• “However, the reason to have background checks is ostensibly to prevent those members of society from legally obtaining firearms whom we have deemed unfit for gun ownership–like felons or the mentally ill.”

          You’ve basically answered your own question. Background checks do not stop those with criminal intent from obtaining firearms. Nor do background checks prevent the mentally ill from obtaining a firearm both after they’ve been diagnosed and gone through due process (garage sales/PPTs), or before such conditions have become apparent (inherited firearms). Background checks are largely ‘feel good’ policy that advocate perception over reality.

          It feeds into this argument that firearms are more dangerous then other tools. Knives, swords, chainsaws, blunt objects, etc. It is relatively easy to kill someone without the use of a firearm. Easier in many instances with other tools. Its also easier to kill a lot of people if one applies just a tiny bit of imagination. Derailing a train, dropping gasoline filled containers from the top of a building into the crowd below, using tannerite or other explosives, etc. Its an attempt to elevate firearms into a more dangerous category. It avoids the reality that firearms are no more dangerous than any other tool if the intent to do evil is present.

          Let us not forget that the goal of background checks is really just to add hassle to ownership. To dissuade people from buying a firearm out of their city, or across state lines. To dissuade people from being self-reliant and responsible in their own safety.

          If we want to consider public policy in this matter, let us consider opening the NCIS to citizens so that conscientious sellers have the means to make a simple phone call to check said seller. Allow people to go through the NCIS from another location so that firearms bought online do not have to be sent to your state FFL first. Let us add some sort of tax incentive to encourage self driven checks from sellers with regards to private sales.

          As a side note, the push for background checks with every transaction is only a first step for registration on all firearms. Indeed, that is the goal. For every transaction to be regulated and followed person to person, cradle to grave. That reason alone is enough to be against expanding background checks.

      • John Lott is hardly an objective source — and it’s surprising to still see him cited after the Mary Rosh scandal. The imaginary Ms. Rosh was an Internet sock puppet invented by Lott to review him on Amazon and support him on web forums. In one post Ms. Rosh gushed that Lott was “the best professor I ever had.” Very humiliating, once the hoax was exposed by Julian Sanchez, now at the Cato Institute, and Lott was forced to admit to the whole thing.

        If a man has no problem inventing an imaginary person to support his positions, what do we suppose he is willing to do with statistics? I think we know the answer to that one. Brad, do you have any reason to place any credibility in his work other than you happen to like his conclusions?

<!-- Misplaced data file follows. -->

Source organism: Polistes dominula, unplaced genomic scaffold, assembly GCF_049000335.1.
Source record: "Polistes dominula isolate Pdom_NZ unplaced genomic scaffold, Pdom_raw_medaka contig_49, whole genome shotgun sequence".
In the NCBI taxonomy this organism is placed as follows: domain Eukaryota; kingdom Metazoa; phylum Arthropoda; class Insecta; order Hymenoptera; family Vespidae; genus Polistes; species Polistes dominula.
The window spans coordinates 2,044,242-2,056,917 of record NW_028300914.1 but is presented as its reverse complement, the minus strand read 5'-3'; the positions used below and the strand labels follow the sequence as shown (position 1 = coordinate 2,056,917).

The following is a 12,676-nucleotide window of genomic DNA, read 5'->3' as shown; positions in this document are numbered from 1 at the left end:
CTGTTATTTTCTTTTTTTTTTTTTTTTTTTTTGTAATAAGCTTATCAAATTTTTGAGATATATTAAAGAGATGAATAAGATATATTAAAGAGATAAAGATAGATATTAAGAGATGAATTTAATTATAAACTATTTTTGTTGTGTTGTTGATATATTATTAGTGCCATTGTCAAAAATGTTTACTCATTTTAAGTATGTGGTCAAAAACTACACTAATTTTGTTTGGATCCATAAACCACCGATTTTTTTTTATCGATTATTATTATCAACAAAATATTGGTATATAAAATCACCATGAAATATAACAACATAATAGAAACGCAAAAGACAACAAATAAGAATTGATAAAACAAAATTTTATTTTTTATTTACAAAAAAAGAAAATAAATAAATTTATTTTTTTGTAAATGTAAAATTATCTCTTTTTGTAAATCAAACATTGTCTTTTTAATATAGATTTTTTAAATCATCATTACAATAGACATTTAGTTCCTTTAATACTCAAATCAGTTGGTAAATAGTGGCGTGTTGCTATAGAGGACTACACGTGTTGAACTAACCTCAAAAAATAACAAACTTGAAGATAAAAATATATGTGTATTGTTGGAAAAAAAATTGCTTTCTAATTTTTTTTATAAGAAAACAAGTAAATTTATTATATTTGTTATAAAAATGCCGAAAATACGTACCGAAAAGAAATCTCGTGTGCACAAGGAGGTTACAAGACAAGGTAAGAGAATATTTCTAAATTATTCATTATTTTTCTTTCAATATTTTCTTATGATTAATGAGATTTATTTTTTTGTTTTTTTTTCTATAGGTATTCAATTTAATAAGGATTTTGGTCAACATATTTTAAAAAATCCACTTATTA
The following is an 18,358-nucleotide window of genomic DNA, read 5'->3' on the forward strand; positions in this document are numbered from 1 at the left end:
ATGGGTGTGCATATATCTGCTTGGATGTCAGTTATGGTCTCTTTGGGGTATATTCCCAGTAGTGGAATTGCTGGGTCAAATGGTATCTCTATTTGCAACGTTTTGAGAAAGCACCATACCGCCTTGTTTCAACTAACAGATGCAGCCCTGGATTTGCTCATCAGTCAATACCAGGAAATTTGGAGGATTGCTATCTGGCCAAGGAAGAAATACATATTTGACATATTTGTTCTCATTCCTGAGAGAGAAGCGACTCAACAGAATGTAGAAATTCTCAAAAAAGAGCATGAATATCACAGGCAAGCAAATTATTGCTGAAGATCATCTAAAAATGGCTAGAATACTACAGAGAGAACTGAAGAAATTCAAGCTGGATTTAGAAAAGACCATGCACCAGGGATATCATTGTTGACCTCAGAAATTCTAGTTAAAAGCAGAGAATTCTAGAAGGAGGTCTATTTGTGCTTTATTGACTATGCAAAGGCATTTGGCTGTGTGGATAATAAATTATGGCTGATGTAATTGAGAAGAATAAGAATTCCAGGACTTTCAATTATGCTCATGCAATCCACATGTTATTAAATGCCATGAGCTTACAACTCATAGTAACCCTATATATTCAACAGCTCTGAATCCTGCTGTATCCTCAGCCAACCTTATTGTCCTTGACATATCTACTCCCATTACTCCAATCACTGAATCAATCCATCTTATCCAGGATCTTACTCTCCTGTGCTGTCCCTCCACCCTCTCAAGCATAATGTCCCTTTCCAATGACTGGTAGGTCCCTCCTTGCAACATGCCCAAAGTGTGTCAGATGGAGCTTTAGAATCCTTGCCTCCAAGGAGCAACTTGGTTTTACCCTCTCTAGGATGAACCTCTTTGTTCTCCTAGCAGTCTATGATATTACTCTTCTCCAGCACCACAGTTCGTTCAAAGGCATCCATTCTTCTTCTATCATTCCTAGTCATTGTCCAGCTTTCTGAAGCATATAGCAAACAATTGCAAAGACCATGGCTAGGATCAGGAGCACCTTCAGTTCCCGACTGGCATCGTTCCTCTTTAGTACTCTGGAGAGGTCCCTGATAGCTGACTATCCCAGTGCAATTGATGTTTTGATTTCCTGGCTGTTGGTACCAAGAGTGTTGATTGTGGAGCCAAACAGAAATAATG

• Magoo, I’ve oft heard it said that figures don’t lie (but liars figure). Or to put it another way, there are “Lies, damned lies, and statistics.” When you have access to the raw data (as Lott has provided) it’s pretty easy to check his facts, his data, and his conclusions. Someone who’s guilty of self-aggrandizement that adds 2 + 2 and gets 4 is still right.

          One of the many problems I have with the Global Warming crowd is that the data upon which their arguments were built was tainted to begin with, and then the researchers deleted the original data. Fortunately, they were stupid enough to leave a trail of smoking guns (emails) that tripped them up and exposed their deceit. I’ve seen or heard nothing about this as far as Lott goes. Until I see something that discredits his findings or his methodologies, I see no problem in finding his work credible.

        • After reading your comments, I did a little research on my own. Here’s what Wikipedia has to say about Lott:

          Wikipedia has a reputation for being a little harder on those from the Right than the Left. I think the whole Mary Rosh thing is pretty thin. Having dealt with the world of peer-reviewed journals from the sidelines, I can tell you I’ve seen this sort of thing go on a lot. (Not that this makes it right.) Academics live in a different world and play by somewhat different rules. Which is to say, in the real world “who cares” would be my final answer.

        • “The imaginary Ms. Rosh was an Internet sock puppet invented by Lott to review him on Amazon and support him on web forums.”

          There seems to be a lot of those around these days.

  3. Meghan’s body language throughout the interview made her look like she was uncomfortable talking to Pink Shirt.

    What exactly is a semi-assault rifle? Is that a new black gun boogeyman?

  4. Solution for the national debt:

    1. Put her and Olberman in a Thunderdome battle to the death with Beck and O’Reilly

    2. Sell tix and pay-per-view.

    3. Pay off national debt with proceeds.

  5. What shitty shitty people. They keep dropping the name “dick cheney” as if that has any value or meaning to anyone… “The NRA doesn’t necessarily support your position”, shitty shitty shitty people.